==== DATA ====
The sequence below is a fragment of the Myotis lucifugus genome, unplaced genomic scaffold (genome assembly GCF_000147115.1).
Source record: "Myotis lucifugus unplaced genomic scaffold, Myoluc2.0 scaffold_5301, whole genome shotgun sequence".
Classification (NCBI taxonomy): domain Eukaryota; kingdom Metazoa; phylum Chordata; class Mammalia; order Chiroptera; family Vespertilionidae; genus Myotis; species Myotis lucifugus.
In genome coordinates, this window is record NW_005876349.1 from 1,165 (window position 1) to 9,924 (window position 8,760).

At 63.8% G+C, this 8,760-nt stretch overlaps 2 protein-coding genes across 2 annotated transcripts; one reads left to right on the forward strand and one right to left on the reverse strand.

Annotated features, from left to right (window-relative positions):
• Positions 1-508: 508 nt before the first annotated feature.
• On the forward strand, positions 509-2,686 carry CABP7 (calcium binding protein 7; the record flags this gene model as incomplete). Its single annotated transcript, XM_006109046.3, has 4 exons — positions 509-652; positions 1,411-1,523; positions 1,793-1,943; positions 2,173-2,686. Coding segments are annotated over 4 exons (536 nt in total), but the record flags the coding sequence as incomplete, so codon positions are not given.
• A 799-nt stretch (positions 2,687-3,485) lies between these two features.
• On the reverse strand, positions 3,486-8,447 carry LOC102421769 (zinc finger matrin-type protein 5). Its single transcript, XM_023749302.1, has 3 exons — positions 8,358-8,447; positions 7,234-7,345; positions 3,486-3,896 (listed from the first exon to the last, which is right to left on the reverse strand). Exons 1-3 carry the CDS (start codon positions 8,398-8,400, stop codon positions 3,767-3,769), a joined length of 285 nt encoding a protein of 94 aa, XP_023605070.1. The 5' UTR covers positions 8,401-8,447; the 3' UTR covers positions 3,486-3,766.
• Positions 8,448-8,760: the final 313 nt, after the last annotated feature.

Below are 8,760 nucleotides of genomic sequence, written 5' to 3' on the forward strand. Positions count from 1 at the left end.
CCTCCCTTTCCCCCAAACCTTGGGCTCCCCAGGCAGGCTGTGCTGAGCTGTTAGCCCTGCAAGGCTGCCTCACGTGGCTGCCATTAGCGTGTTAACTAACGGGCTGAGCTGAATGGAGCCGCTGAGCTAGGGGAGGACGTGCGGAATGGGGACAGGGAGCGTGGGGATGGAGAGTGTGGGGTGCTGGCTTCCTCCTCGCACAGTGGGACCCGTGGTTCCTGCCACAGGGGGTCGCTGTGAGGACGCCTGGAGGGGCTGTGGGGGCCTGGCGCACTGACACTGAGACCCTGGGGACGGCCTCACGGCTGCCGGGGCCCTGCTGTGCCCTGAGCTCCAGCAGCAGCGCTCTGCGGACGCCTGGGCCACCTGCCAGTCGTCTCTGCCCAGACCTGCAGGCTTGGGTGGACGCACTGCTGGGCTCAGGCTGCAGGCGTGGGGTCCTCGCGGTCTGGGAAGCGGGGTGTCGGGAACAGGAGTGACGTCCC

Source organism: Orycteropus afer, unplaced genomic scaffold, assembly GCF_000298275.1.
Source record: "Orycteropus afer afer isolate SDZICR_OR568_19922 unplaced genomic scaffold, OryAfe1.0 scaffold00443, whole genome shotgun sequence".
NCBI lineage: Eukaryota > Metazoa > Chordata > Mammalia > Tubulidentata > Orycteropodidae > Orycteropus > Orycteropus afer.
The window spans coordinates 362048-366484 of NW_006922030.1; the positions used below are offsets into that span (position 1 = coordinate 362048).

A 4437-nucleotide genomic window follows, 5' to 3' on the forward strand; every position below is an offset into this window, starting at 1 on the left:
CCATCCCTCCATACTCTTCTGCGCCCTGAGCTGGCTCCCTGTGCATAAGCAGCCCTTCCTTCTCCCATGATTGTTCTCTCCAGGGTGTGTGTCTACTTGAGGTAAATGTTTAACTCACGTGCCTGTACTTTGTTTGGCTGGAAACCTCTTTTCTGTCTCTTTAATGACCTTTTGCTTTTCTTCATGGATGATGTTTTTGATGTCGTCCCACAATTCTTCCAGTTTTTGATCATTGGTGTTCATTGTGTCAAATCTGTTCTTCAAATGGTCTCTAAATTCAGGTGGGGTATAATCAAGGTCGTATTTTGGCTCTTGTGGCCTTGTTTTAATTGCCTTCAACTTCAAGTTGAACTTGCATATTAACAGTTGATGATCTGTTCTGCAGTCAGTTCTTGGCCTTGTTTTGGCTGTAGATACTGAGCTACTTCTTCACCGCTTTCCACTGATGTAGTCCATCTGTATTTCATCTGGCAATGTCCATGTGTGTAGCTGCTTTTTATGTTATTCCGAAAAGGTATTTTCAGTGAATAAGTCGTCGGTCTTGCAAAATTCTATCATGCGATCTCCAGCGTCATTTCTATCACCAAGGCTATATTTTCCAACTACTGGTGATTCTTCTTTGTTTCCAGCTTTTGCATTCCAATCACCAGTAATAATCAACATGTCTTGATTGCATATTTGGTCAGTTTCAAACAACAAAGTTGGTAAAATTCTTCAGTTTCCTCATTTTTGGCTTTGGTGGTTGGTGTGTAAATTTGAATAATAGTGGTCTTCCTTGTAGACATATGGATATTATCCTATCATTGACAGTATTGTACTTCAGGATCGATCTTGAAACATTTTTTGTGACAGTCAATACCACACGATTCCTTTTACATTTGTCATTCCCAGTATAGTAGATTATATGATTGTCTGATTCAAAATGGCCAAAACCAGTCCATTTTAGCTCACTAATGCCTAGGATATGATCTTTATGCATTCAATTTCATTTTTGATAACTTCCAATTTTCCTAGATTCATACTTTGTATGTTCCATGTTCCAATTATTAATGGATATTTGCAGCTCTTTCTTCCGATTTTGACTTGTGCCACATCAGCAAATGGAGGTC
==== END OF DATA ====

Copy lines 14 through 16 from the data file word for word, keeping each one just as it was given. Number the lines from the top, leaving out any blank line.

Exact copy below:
Source organism: Orycteropus afer, unplaced genomic scaffold, assembly GCF_000298275.1.
Source record: "Orycteropus afer afer isolate SDZICR_OR568_19922 unplaced genomic scaffold, OryAfe1.0 scaffold00443, whole genome shotgun sequence".
NCBI lineage: Eukaryota > Metazoa > Chordata > Mammalia > Tubulidentata > Orycteropodidae > Orycteropus > Orycteropus afer.